[00:00:28] Hello and welcome. The self recording band podcast. My name is Malcolm own flood. This is a bit of a different emphasis. We are going to share with you an episode from my other podcast, which is called your band sucks at business. We thought it would be relevant for our listeners on this podcast, because everybody on this podcast is recording and releasing music. But if you want to successfully release music, you have to handle the business of being in a band. That is exactly what we talk about on YBS. I think it will be valuable to you. And [00:01:00] this episode in particular was very positive. It is called what you need to do before releasing new music. And it's all about generating release assets, which are all of the things you'll need to, you know, post online and send out either before you release or after. But the important thing is that you have to have to have. Get them done and made and generated before you release it. Ideally even before you announced it. In my opinion, this is something that they, 99% of bands got wrong. They released the song and then they start scrambling to make a music video and it's not very planned out. And then they just drop it because they can't risk waiting any longer because the buzz is dying out on their song and yada, yada. You want to get this right. So I think you'll enjoy this. This is kind of like the second half. It's like the perfect partner podcast for the self recording band. And if you enjoy it, I think you should just go over and subscribe to your band sex at business. Cause we have, I don't know, 80 or 90 episodes, so far of topics just like this. I think [00:02:00] you'll find that very valuable. And I just want. Thank you for listening to the self recording band podcast and to anybody that picked up our mixing course mixes unpacked. Thank you very much. I'm super stoked to talk to you about that and how you're enjoying it and to meet up with you for the Q and a, which may or may not have already happened by the time this episode goes out. But anyways, enjoy the episode. Benny is got tons on his plate, so he send this one out and this is a prerecorded one that we released a while back with myself. And my co-host on that podcast. Marcus pan has who was the drummer in my band and also drums for a ton of other crazy acts like a current swell, for example, is a very successful Canadian band that he drew. Alright, enjoy. And I look forward to hearing how you liked the episode. [00:03:00] Hello, and welcome to your band. Sucks at business, a podcast on the business of running a band. My name is Malcolm on flood. I am joined today by my wonderful cohost current ticket holder to see John Mayer. Marcus,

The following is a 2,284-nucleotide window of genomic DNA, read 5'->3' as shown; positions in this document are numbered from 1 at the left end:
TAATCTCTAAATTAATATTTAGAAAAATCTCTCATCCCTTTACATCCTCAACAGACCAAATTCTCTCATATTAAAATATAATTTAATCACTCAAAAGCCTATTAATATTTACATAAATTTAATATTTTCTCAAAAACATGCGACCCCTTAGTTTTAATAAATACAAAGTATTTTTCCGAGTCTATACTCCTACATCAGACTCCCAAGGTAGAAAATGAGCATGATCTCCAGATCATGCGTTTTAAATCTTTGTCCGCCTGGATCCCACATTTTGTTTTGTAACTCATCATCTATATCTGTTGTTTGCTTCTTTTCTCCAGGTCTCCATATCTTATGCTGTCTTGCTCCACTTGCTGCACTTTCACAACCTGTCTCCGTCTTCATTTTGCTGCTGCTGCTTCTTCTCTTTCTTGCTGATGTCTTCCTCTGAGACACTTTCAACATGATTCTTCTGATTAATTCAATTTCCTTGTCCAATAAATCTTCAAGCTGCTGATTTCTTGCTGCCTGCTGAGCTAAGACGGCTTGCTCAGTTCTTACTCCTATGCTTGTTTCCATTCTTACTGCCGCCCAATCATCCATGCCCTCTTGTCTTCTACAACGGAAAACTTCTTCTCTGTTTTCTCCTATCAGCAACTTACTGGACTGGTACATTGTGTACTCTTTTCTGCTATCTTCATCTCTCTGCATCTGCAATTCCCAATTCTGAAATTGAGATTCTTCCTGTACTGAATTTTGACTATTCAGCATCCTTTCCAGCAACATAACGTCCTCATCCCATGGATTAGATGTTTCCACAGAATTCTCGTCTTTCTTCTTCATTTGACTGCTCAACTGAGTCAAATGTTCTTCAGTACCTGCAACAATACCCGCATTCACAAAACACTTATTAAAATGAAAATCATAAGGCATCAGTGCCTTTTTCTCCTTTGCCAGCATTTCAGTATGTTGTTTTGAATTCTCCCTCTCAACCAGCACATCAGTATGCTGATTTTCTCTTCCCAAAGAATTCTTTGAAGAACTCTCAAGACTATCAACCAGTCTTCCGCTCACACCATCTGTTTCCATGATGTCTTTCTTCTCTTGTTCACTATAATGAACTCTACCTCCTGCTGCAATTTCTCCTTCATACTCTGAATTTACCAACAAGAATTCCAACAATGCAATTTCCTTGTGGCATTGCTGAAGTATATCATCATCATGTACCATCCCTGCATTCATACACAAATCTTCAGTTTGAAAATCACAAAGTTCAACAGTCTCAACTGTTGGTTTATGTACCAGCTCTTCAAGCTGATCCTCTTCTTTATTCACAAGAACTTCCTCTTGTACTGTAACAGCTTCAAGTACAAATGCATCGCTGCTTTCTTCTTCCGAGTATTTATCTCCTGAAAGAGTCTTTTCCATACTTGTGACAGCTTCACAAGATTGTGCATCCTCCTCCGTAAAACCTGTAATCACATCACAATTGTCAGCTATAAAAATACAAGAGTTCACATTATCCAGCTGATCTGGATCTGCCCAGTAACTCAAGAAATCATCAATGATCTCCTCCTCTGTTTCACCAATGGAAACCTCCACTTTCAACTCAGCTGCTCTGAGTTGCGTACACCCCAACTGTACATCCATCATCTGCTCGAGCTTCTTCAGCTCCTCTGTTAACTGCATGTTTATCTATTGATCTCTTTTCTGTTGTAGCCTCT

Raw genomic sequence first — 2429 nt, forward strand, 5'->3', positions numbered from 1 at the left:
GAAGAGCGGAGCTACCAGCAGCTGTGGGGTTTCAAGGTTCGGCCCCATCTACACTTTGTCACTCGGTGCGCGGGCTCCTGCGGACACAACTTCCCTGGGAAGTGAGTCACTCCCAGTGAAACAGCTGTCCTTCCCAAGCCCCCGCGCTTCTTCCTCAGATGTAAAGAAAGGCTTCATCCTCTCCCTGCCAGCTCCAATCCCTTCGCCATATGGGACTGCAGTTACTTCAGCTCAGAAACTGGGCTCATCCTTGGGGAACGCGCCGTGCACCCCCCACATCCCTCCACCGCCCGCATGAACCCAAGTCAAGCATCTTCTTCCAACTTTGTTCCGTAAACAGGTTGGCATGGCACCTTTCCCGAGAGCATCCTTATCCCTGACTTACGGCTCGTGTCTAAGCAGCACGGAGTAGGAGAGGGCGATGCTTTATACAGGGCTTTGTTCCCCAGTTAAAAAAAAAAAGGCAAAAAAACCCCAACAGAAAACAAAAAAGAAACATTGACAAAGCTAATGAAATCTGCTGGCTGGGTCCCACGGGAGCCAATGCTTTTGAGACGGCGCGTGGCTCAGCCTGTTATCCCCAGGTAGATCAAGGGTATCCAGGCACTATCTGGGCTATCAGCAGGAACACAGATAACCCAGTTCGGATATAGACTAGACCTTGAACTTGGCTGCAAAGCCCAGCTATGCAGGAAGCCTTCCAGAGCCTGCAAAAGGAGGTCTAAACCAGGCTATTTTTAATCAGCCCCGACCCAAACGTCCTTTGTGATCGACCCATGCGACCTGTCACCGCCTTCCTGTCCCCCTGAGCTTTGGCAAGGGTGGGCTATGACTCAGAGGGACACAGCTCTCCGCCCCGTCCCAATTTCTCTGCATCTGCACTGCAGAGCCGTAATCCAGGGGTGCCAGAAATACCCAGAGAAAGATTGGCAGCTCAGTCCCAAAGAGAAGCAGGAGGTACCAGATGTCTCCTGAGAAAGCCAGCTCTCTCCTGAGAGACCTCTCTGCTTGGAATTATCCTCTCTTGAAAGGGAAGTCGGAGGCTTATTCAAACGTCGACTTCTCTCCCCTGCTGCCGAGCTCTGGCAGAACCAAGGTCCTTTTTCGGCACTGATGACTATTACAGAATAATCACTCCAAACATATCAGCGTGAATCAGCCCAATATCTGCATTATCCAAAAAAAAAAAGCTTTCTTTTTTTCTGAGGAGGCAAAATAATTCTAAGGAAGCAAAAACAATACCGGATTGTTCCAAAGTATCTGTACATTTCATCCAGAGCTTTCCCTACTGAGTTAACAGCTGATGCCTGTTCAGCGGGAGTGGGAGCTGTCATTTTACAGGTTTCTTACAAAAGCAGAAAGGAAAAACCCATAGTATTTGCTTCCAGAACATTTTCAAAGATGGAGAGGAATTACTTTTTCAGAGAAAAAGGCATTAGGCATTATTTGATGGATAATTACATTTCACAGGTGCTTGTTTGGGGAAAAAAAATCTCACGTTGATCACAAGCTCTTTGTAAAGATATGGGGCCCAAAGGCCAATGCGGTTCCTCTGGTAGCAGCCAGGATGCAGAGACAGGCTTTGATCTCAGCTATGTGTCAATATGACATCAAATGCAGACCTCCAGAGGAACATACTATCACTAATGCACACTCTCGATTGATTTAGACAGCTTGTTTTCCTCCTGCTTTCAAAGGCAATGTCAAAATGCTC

[00:03:22] Marcus: what is up everybody? Yes, I am a ticket holder for Gianna mayor. And just in case, you're wondering I am. I am going to see John mere in Toronto. 

[00:03:33] Malcom: It's not just got a scalpel, the tickets 

[00:03:34] Marcus: off. Yeah. That was the plan that Malcolm told me. I can't do that. So it's frowned upon. I I'll go and watch him. I don't even like John here. 

[00:03:41] Malcom: I actually have two extra tickets to see Elton John and I got to figure out what my plan is there. I don't know why. I just kind of figured like, oh, somebody will want to go. Do you have any Dubai 

[00:03:51] Marcus: eight 

[00:03:53] Malcom: pretty big three pairs are taken care of. So it's just the one extra. [00:04:00] I'll find somebody. Oh 

[00:04:00] Marcus: yeah, yeah, yeah. It won't be hard to find the whole time when he wants to go and see Hilton. 

[00:04:04] Malcom: All else. Just a weird decision though. Cause I had the three people, the three couples lined up and I was like, we only need six.